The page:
SABINE HALL, WESTOVER, SHIRLEY, BRANDON, AND CARTER’S GROVE
The five houses mentioned briefly in this chapter are noteworthy, not only because of their beauty, but be-cause the stories of those who lived in them show how the leading families of old Virginia intermarried until the various relationships became a puzzle that delights the genealogist.
On the Rappahannock, in Richmond County, Virginia, Landon Carter, son of Robert (” King “) Carter, the ancestor of the Carter family of Virginia, built Sabine Hall in 1730. He was a great lover of the works of Horace, and it was quite natural that he should adopt for his mansion the name of the Roman poet’s Sabine Farm.
Until his death in 1778 he was a recognized leader in both Church and State. Robert A. Lancaster quotes an unnamed writer who says that he was ” a high-minded public servant and a finished scholar, indulging a taste for science and a love for letters,” and was considered “one of the most notable of the pre-Revolutionary statesmen of the Colony,” and was ” looked up to by the younger generation as a Nestor among his compatriots.” He was a friend of Washington, and received many letters from him, some of which have been preserved.
Landon Carter’s second wife was Maria Byrd, of Westover. Her portrait, as well as those of the other two wives, the husband and ” King ” Carter, are hanging to-day on the walls of Sabine Hall. The estate of four thousand acres descended to his son by his third marriage with Elizabeth Beale, Robert Wormeley Carter, who was a member of the Virginia Assembly. The property is still in the possession of the descendants of the original owner.
Westover, where Landon Carter courted Maria Byrd, is on the James in Charles City County, not far south of Sabine Hall. The mansion was built in the same year as Sabine Hall, 1730, by William Byrd, II, whose father came from England about 1674.
William Byrd, of Westover, was famous as a literary man and as a statesman. At one time he was President of His Majesty’s Council. But perhaps his greatest fame came to him because he was the father of Evelyn Byrd, who was a reigning belle. When, at the age of eighteen, she was presented at Court, it was reported that the king of England complimented her by saying he was glad Virginia could produce such ” beautiful Byrds.”
Evelyn’s brother, William Byrd, III, was the heir of the estate. He married Elizabeth Hill Carter, of Shirley, a neighboring estate. He was a member of the Virginia Council and attained distinction by his service as a colonel in the French and Indian War.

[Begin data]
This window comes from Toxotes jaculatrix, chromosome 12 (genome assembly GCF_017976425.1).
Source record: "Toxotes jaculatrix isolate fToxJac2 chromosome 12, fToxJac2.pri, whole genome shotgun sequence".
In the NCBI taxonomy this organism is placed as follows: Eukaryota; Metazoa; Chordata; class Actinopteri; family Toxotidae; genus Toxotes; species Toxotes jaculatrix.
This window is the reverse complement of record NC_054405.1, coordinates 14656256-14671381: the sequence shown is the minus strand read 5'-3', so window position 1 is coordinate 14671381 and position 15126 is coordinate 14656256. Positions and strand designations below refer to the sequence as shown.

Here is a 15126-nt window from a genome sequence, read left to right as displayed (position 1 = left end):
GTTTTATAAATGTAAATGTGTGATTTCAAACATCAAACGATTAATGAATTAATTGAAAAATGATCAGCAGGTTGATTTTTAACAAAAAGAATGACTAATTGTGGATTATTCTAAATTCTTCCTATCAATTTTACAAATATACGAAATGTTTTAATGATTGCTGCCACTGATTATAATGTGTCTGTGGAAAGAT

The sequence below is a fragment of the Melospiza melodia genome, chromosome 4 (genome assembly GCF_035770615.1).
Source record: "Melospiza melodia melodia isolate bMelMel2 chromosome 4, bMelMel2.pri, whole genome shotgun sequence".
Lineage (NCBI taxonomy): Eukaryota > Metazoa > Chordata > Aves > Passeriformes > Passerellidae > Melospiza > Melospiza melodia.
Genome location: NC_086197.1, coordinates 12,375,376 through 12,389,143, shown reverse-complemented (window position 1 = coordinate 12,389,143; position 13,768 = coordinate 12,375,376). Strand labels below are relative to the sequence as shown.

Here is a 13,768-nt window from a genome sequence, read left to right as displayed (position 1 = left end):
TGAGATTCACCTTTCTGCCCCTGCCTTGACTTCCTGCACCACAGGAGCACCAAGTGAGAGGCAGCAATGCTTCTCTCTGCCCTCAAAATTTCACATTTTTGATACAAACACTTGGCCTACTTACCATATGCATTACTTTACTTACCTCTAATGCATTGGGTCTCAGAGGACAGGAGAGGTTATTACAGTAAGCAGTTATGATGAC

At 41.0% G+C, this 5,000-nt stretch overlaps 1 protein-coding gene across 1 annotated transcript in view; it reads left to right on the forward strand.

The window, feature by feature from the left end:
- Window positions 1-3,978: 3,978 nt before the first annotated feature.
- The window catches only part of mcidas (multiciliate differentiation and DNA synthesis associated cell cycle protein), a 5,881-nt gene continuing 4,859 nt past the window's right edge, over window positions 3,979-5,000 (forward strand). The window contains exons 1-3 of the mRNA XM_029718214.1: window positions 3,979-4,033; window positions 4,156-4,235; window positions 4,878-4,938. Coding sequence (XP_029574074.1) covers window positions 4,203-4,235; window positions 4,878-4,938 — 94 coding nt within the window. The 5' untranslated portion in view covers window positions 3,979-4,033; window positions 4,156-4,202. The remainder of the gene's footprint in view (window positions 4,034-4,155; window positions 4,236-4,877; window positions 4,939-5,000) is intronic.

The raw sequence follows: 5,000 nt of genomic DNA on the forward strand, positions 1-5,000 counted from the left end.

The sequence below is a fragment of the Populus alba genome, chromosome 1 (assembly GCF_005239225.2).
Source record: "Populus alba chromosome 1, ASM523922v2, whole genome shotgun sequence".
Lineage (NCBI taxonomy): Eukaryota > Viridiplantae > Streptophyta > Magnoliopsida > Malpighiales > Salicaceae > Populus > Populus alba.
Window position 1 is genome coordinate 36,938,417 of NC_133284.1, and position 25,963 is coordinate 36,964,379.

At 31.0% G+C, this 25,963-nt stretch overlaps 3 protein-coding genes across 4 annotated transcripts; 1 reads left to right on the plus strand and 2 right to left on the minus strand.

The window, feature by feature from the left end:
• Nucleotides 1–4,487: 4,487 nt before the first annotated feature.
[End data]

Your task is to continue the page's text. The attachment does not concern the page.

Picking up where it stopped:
During the siege of Yorktown some of the French officers made frequent visits to Westover. One of them, Marquis de Chastellux, said that this was the most beautiful place in America.
Two armies have halted at Westover. In April, 1781, Cornwallis passed that way, and, during the Civil War McClellan’s army camped on the grounds. A war-time picture shows something of the havoc wrought by the soldiers.
When Elizabeth Hill Carter, of Shirley, came to West-over, she gave up one beautiful home for another. Her father’s Charles City County mansion was probably built late in the seventeenth century, though the exact date is not known. One of the estate’s claims to distinction is that it has never been offered for sale. Colonel Edward Hill, the builder, Colonel Edward Hill, II, his son, and Colonel Edward Hill, III, his grandson, were leaders in the life of the county. At the death of Colonel Hill, III, his sister, Elizabeth Hill, became heir to the estate. She married John Carter, of Corotoman, son of Robert (” King “) Carter, who was Secretary of the Colony. It was his daughter who married William Byrd, III, of Westover. Her brother, Charles Carter, who was a patriot of prominence, was the father-in-law of Light Horse Harry Lee, and the grandfather of General Robert E. Lee.
Carter’s Grove, another seat of the Carter family, is also on the James, in Charles City County, not far from Shirley. The builder was Carter Burwell, and the house dates from 1751. The work was done by slaves, under the direction of a foreman who received £140 for his work. In the construction of the house 25,000 feet of lumber, 40,000 shingles, 15,000 laths, and 460,000 bricks were used. The total cost was only £500.
Carter Burwell was the son of Elizabeth, daughter of Robert (” King “) Carter, who married Colonel Nathaniel Burwell.
Across the James, in Prince George County, is Bran-don, whose builder was Nathaniel Harrison. The house dates from early in the eighteenth century. His son, also Nathaniel Harrison, married, as his second wife, Lucy the daughter of Robert (” King “) Carter of Corotoman. Benjamin Harrison, the son by the first wife, Mary Digges, married Evelyn Taylor Byrd, of Westover. When she went to Brandon she took with her the Byrd portraits, which are to-day one of the at-tractions of the mansion.
Brandon has always been in the possession of descendants of the original owner.